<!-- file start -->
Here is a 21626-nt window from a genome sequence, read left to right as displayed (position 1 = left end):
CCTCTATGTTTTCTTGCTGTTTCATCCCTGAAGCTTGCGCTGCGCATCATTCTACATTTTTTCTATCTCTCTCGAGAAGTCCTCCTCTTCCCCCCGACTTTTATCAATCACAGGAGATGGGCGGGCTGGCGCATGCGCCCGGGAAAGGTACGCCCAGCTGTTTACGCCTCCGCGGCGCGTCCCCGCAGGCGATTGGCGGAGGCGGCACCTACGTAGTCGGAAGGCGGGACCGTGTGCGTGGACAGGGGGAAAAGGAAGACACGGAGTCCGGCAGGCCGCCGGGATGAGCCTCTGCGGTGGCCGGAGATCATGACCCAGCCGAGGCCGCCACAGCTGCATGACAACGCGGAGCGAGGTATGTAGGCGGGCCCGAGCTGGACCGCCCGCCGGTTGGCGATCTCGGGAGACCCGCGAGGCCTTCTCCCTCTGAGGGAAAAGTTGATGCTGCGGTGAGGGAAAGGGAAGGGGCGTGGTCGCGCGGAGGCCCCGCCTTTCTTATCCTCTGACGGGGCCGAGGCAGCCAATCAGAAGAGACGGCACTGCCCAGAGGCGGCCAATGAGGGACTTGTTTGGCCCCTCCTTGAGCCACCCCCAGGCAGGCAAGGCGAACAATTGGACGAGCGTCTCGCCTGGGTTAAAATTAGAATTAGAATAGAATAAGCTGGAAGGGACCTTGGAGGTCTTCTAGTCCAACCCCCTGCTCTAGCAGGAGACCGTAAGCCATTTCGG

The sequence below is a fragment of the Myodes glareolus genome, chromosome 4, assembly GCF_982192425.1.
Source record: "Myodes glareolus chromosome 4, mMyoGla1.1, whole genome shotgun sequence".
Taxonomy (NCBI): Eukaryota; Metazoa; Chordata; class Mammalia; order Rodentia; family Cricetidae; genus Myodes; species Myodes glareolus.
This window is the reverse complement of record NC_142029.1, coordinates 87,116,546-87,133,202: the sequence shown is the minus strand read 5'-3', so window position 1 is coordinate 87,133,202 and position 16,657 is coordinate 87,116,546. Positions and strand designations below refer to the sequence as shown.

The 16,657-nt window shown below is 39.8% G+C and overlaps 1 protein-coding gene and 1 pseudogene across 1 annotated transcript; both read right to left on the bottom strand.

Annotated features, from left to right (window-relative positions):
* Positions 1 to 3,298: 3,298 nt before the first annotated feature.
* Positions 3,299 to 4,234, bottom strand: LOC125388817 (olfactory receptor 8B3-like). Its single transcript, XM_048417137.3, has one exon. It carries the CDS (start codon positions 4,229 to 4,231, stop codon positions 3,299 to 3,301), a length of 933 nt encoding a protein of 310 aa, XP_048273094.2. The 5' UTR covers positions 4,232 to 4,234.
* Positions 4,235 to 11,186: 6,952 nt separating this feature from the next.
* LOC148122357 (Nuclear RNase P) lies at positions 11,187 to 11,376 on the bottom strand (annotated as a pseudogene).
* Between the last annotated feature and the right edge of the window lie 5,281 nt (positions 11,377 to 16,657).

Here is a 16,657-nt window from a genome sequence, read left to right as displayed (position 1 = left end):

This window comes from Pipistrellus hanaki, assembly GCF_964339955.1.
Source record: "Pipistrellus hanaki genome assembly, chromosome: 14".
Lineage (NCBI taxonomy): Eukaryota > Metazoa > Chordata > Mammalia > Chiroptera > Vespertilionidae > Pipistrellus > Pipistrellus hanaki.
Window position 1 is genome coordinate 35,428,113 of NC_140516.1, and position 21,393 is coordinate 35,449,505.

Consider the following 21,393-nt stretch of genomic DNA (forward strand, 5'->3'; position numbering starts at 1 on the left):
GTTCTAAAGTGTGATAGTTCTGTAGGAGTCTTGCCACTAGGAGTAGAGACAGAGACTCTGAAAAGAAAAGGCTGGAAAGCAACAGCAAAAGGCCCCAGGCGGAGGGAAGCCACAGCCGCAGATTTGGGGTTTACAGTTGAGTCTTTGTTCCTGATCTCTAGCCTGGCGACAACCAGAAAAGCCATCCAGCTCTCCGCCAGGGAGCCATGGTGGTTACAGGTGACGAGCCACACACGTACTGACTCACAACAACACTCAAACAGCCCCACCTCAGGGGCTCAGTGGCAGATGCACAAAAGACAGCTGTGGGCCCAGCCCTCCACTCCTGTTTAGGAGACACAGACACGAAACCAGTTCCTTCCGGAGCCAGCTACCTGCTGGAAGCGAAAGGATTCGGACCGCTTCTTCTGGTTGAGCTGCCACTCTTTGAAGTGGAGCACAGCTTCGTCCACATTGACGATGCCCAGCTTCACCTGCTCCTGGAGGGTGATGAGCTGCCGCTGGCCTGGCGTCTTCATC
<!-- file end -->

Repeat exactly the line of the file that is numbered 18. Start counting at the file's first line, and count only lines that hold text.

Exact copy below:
Window position 1 is genome coordinate 35,428,113 of NC_140516.1, and position 21,393 is coordinate 35,449,505.